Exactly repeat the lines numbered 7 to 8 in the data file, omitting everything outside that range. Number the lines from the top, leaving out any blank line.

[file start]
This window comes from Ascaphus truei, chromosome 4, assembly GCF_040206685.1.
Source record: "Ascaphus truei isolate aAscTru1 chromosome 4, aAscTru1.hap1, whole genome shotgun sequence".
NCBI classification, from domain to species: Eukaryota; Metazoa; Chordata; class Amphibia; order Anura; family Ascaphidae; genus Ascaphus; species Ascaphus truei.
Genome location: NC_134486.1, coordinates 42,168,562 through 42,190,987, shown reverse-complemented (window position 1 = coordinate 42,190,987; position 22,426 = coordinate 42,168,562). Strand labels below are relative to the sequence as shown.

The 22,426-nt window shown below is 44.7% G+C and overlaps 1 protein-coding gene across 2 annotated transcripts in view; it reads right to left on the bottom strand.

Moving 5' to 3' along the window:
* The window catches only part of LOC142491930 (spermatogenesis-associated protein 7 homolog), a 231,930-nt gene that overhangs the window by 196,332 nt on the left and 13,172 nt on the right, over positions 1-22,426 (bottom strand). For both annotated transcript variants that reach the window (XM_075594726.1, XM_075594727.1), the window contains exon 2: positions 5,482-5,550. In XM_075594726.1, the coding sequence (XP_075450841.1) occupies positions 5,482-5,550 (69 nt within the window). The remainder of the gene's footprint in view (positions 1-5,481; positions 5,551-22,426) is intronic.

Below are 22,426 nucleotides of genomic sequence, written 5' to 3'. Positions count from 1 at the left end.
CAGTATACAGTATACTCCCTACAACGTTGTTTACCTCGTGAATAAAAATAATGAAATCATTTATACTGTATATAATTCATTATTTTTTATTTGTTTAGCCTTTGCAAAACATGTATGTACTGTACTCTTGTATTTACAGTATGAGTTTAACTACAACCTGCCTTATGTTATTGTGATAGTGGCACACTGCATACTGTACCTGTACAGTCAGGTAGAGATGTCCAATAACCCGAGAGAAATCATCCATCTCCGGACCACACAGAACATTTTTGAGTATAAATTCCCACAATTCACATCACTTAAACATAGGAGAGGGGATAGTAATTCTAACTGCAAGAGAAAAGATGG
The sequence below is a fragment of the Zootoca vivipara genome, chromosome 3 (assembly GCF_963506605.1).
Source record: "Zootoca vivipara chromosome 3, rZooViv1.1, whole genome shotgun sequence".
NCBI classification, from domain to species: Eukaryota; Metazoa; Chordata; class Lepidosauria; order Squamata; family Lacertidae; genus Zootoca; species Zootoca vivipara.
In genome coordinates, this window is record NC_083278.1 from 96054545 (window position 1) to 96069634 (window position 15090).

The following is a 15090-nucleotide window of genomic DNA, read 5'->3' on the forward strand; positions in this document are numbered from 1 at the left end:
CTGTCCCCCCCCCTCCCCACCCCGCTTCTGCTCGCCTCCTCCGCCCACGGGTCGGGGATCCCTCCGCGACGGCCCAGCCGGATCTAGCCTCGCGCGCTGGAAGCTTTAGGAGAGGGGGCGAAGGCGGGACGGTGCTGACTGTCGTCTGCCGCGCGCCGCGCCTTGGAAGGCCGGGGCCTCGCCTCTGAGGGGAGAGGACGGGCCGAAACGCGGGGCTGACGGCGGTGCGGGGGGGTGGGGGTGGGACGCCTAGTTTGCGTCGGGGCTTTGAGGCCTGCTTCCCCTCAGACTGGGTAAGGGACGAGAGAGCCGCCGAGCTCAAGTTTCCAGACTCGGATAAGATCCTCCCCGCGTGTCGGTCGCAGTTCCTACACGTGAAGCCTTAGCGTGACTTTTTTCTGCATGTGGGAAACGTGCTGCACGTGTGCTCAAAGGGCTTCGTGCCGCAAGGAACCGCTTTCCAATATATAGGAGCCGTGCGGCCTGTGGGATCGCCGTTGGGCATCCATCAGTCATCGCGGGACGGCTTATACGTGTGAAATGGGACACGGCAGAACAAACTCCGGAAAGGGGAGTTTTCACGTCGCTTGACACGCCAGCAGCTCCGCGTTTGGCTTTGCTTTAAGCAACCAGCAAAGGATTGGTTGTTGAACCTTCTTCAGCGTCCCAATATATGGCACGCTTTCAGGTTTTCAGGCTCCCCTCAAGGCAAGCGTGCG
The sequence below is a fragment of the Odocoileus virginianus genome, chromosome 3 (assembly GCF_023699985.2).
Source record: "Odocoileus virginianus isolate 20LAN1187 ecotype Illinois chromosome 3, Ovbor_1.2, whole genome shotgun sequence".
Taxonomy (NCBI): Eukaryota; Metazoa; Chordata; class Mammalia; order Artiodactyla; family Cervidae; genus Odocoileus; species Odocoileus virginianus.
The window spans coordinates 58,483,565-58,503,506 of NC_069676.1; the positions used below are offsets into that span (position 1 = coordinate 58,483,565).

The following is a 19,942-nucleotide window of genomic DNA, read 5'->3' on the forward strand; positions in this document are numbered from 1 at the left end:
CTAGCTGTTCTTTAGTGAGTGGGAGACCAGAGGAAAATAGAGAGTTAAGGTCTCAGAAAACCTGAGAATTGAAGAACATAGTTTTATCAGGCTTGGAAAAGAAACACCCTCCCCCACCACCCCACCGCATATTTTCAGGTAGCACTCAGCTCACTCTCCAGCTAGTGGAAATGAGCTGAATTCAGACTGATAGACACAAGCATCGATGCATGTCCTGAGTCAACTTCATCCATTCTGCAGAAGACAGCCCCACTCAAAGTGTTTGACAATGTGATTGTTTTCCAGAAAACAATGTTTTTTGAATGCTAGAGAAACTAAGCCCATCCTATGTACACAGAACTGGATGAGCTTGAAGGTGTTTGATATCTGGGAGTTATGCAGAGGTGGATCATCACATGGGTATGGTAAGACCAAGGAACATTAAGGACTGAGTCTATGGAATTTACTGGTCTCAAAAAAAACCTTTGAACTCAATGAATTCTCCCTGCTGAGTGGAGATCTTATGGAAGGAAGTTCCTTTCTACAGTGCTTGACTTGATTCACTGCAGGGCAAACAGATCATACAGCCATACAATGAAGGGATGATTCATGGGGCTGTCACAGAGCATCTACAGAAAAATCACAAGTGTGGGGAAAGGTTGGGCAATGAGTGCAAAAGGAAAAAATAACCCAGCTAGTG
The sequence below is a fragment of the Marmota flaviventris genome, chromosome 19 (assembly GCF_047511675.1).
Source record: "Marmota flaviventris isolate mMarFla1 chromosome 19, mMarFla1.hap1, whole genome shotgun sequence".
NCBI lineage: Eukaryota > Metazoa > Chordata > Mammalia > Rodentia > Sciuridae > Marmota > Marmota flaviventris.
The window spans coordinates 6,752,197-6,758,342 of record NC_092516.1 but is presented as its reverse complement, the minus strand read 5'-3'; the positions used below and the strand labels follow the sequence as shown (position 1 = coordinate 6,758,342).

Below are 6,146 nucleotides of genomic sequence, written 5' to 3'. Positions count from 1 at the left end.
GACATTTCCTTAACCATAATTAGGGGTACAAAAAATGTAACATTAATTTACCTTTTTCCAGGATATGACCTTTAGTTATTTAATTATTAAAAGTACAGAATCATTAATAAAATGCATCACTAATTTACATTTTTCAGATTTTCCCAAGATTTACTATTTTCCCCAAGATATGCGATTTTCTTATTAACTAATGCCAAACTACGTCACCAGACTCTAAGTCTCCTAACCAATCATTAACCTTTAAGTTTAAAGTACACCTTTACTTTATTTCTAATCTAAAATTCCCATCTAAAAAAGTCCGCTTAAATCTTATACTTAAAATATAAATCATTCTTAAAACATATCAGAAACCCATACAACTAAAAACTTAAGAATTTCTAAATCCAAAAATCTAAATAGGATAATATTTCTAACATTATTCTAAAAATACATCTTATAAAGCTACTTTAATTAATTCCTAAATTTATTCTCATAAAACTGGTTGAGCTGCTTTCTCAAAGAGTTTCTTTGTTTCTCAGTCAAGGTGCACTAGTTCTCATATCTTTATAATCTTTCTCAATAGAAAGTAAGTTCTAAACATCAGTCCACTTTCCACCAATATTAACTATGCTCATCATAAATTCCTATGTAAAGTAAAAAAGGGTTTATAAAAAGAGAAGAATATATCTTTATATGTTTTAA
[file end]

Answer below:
* The window catches only part of LOC142491930 (spermatogenesis-associated protein 7 homolog), a 231,930-nt gene that overhangs the window by 196,332 nt on the left and 13,172 nt on the right, over positions 1-22,426 (bottom strand). For both annotated transcript variants that reach the window (XM_075594726.1, XM_075594727.1), the window contains exon 2: positions 5,482-5,550. In XM_075594726.1, the coding sequence (XP_075450841.1) occupies positions 5,482-5,550 (69 nt within the window). The remainder of the gene's footprint in view (positions 1-5,481; positions 5,551-22,426) is intronic.

Below are 22,426 nucleotides of genomic sequence, written 5' to 3'. Positions count from 1 at the left end.